Behaviour, Ecology, and Conservation, Second Edition
by Dave Goulson
2009, 336 pages, color & b/w photos, graphs, tables. Bumblebees are increasingly being used as a model organism for studying a wide range of ecological and behavioral concepts, such as social organization, optimal foraging theories, host-parasite interactions, and pollination. They have become a focus for conservationists due to mounting evidence of range contractions and catastrophic extinctions with some species disappearing from entire continents (e.g. in North America). Only by improving our understanding of their ecology can we devise sensible plans to conserve them. The role of bumblebees as invasive species (e.g. Bombus terrestris in Japan) has also become topical with the growing trade in commercial bumblebee nests for tomato pollination leading to establishment of non-native bumblebees in a number of countries.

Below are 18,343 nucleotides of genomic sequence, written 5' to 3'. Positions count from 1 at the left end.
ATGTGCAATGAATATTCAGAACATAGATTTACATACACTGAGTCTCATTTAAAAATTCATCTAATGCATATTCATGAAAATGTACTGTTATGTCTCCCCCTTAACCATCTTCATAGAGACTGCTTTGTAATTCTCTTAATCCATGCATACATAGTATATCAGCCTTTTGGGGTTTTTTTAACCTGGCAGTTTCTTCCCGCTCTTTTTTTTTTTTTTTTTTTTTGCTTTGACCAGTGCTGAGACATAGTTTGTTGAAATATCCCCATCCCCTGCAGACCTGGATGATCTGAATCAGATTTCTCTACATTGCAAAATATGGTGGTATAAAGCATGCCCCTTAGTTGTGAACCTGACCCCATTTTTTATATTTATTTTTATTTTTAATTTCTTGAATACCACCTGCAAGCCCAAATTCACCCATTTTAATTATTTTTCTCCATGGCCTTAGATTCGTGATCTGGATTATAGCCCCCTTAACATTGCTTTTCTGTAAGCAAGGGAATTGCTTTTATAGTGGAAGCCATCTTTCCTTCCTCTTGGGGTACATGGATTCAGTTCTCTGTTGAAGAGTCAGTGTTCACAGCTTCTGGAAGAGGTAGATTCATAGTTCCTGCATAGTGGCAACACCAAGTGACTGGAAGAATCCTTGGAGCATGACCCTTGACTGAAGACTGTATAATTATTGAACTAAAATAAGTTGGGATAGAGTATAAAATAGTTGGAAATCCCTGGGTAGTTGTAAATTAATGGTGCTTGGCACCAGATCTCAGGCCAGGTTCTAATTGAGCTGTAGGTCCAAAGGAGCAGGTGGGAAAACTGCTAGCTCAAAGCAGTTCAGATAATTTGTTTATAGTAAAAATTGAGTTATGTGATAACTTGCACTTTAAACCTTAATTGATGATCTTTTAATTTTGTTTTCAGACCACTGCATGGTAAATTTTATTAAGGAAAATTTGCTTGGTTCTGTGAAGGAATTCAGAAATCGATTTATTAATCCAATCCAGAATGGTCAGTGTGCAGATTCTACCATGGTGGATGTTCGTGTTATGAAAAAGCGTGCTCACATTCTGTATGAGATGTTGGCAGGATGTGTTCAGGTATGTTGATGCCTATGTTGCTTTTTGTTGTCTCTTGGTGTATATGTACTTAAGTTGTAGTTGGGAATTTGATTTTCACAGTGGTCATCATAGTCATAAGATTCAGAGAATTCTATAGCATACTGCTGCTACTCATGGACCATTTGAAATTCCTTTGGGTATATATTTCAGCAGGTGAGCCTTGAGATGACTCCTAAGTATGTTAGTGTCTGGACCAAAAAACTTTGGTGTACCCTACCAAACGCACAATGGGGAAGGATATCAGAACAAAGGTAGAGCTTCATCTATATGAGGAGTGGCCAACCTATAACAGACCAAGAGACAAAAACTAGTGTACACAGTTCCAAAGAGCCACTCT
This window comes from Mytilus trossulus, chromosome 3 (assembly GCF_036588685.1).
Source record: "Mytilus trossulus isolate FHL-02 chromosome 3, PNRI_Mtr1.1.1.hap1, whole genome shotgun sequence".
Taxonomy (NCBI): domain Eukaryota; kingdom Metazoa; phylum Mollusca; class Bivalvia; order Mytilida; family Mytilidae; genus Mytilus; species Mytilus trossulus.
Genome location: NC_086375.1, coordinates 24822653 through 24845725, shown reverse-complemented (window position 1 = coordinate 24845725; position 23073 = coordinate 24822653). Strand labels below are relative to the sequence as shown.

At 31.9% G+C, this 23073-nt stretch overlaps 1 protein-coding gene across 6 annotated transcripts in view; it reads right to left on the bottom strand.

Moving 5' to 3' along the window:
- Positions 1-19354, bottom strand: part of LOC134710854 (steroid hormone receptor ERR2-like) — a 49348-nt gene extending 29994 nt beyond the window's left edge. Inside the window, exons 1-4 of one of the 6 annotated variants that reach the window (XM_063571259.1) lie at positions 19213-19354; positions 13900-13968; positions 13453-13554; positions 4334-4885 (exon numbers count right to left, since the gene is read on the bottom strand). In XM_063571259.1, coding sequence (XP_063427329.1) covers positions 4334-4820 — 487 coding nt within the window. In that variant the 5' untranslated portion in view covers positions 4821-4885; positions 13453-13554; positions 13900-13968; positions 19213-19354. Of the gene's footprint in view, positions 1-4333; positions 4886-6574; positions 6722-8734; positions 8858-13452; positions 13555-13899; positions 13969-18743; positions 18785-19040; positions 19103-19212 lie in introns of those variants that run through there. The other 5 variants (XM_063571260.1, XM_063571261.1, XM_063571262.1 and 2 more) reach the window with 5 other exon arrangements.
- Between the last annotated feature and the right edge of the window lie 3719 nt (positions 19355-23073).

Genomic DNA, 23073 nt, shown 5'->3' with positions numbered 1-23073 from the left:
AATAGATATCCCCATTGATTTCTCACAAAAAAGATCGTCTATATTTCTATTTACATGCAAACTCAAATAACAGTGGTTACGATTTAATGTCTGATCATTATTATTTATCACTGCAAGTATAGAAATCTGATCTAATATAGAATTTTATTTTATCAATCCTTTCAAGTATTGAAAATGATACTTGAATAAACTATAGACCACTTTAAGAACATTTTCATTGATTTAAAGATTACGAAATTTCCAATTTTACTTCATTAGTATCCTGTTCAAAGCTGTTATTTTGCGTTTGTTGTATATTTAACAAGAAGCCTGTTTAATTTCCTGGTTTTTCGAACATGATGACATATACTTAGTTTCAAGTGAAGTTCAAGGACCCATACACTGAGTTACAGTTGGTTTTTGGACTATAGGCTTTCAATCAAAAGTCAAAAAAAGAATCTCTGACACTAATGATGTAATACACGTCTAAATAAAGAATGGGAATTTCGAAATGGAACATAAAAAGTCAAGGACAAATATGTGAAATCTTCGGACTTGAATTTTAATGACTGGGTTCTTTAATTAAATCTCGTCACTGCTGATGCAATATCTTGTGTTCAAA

There is clearly a continuing need for an affordable, well-illustrated, and appealing text that makes accessible all of the major advances in understanding of the behaviour and ecology of bumblebees that have been made in the last 30 years. This volume provides an authoritative and accessible account of bumblebee biology. It incorporates advances in active fields of research, including taxonomy, immunity to disease, and foraging. It focuses on practical issues such as conservation strategies, management of bumblebees for crop pollination, and the possible impacts of bumblebees as non-native invasive species. Paperback; 6-3/4 x 9-1/2″.
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